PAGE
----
Skiathos Life - Facebook January 2022

Two weeks of uninterrupted sun and zero rain made for lots of photos of Skiathos if not too many bird photos as early May proved a little late for heavy migration and in any case Skiathos has a quite small bird list. 

The "best" and most unexpected bird proved to be a Little Bittern which I saw on and off for two weeks in a reedy ditch where stream frogs Rana gracea were probably the reason for the bittern's presence. Most of the time I glimpsed the thing climbing through the thick reeds and only once did I get a decent photo. My sighting may be the first recorded sighting of this small bittern species  on Skiathos where birders are rare even non-existent but I imagine the Little Bittern is pretty common in Greece as a whole.

Rana gracea

Little Bittern

The first week included Bee Eaters, Black-headed Buntings, Red-throated Pipits, Richard's Pipits, Yellow Wagtails, Red-backed Shrikes, Woodchat Shrikes, Whinchats, Red-rumped Swallows, Barn Swallows, Marsh Warblers & Reed Warblers, Hobbies, Buzzard, Olivaceous Warblers, Scops Owl and a good number of daytime singing Nightingales. Sea birds consisted of the ever-present Yellow-legged Gulls, European Shag and numbers of Cory's/Scopoli's Shearwaters searching the mill pond Aegean Sea.

Barn Swallow

Black-headed Bunting

Red-rumped Swallow

Woodchat Shrike

Yellow Wagtail

Red-throated Pipit

Red-backed Shrike

Red-backed Shrike

Yellow Wagtail feldegg

By the second week the birds dried up with the increased temperatures and we were left to enjoy the sunshine, deserted beaches and the company of Hooded Crows and Yellow-legged Gulls.   

Hooded Crow

Yellow-legged Gull

There are lots of photos of Sunny Skiathos below. Enjoy and don't forget to "click the pic" for a better view.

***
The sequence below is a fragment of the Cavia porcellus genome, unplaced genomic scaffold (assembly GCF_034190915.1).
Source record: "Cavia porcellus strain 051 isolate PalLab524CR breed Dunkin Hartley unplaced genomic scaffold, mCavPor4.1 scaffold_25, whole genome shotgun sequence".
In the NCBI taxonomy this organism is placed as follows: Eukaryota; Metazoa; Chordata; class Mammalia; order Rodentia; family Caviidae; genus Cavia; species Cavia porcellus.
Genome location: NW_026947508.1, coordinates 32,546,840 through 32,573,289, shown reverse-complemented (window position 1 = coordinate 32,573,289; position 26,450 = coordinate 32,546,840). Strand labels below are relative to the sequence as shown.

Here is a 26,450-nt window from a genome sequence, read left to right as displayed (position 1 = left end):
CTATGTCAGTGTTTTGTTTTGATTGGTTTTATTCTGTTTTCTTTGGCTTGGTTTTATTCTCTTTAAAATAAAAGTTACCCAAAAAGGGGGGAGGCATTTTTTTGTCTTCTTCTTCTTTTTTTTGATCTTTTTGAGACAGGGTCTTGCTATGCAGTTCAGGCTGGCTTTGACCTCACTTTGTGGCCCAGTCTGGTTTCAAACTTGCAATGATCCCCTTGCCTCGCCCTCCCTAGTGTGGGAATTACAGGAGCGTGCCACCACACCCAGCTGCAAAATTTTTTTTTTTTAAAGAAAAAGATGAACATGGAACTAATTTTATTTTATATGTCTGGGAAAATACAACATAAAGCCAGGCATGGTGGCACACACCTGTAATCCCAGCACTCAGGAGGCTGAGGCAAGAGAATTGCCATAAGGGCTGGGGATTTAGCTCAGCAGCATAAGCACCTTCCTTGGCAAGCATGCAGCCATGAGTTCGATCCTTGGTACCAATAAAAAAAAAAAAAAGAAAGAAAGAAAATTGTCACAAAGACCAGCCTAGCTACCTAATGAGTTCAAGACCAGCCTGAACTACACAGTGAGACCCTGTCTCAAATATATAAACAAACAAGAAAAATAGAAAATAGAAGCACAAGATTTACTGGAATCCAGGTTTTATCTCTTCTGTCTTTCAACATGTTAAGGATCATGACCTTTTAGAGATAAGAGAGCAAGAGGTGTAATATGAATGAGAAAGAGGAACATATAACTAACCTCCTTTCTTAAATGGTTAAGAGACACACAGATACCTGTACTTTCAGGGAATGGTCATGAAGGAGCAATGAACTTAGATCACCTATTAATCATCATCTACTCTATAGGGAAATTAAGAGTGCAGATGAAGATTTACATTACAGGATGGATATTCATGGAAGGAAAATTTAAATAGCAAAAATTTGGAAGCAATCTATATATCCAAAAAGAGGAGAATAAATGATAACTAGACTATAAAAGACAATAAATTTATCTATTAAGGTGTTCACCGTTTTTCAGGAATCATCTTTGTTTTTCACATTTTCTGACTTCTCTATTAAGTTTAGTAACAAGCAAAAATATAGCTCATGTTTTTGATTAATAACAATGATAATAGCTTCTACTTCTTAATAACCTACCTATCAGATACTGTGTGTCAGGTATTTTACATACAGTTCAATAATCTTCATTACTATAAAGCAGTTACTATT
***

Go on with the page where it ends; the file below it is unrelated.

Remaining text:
Skiathos Town

Skiathos Town

The Bourtzi 

Skiathos Town

The Bourtzi

Rural Skiathos

Above Skiathos

Essential Shopping in Skiathos

Skiathos Town

Skiathos Boatyard

Skiathos Boatyard

In the Boatyard

View from Mylos Taverna




Back soon with local news and views.

Linking this weekend to Eileen's Blogspot and Anni in Texas.

Sunday, May 1, 2022

Sixes And Sevens

Temperatures didn’t improve throughout the week. Although the days have been fine, the cold,  nagging easterly winds and cool daylight hours have definitely held back migration of insectivorous species. 

On Wednesday I met up with Andy for a 6 am start hoping that we might catch new migrants. We did, but 6 Sedge Warblers and 2 Great Tits was our sum total and by 10 am we had packed up as nothing much was about to happen. 

Perhaps the “best” bird of the morning was a Corn Bunting, singing from the same spot as a week previously. We suspect it has yet to find a mate so may not stay around much longer in what is now a Fylde landscape containing very few Corn Buntings. 

Otherwise, a single Willow Warbler did well to avoid our three nets. 

Sedge Warbler
Corn Bunting
During almost four hours we saw no Swallows, House Martins or Reed Warblers, three species that are normally here by this date. The slow spring and lack of Swallows this year seems to be a topic of conversation amongst birders and people who spend time in the countryside. 


Gluttons for punishment we arranged to go up to hills of Oakenclough on Friday for another 6 am start. The morning was equally cold with the temperature gauge reading 2.5 degrees and a “possible ice” message as I set off for the 35 minute drive. 

We didn’t fare any better than Wednesday with just six more birds caught - 2 Willow Warbler, 2 Blackcap, 1 Blackbird and 1 Goldfinch. We had a good count of 12 to 14 singing Willow Warblers on site and we think that a good number of the later arriving females have yet to arrive and meet up with the Willow Warbler of their dreams. 

The two Blackcaps comprised one male and one female. The male was in an unusual stage of plumage with his cap still showing a lot of juvenile brown amongst the black cap. By April any juvenile brown from the previous year should have long gone. Although weight was normal, the overall plumage looked in a poor and weak state and we suspected the bird wasn’t in the best of health. 


Willow Warbler

The Greylags up here in the hills are quick off the mark to breed, seemingly oblivious to any type of weather. On Friday we saw two pairs with three youngsters each, pretty good going for 29 April. 

There was a Kestrel hanging around for a while and then miracle of miracles, two Swallows put in a brief appearance by dive bombing the Kestrel. A pair of Pied Wagtails was on territory along the stone walls, a plot that they seem to keep throughout the winter. 

I know that next week will be better for both news and photographs. Tune in then. You will not be disappointed.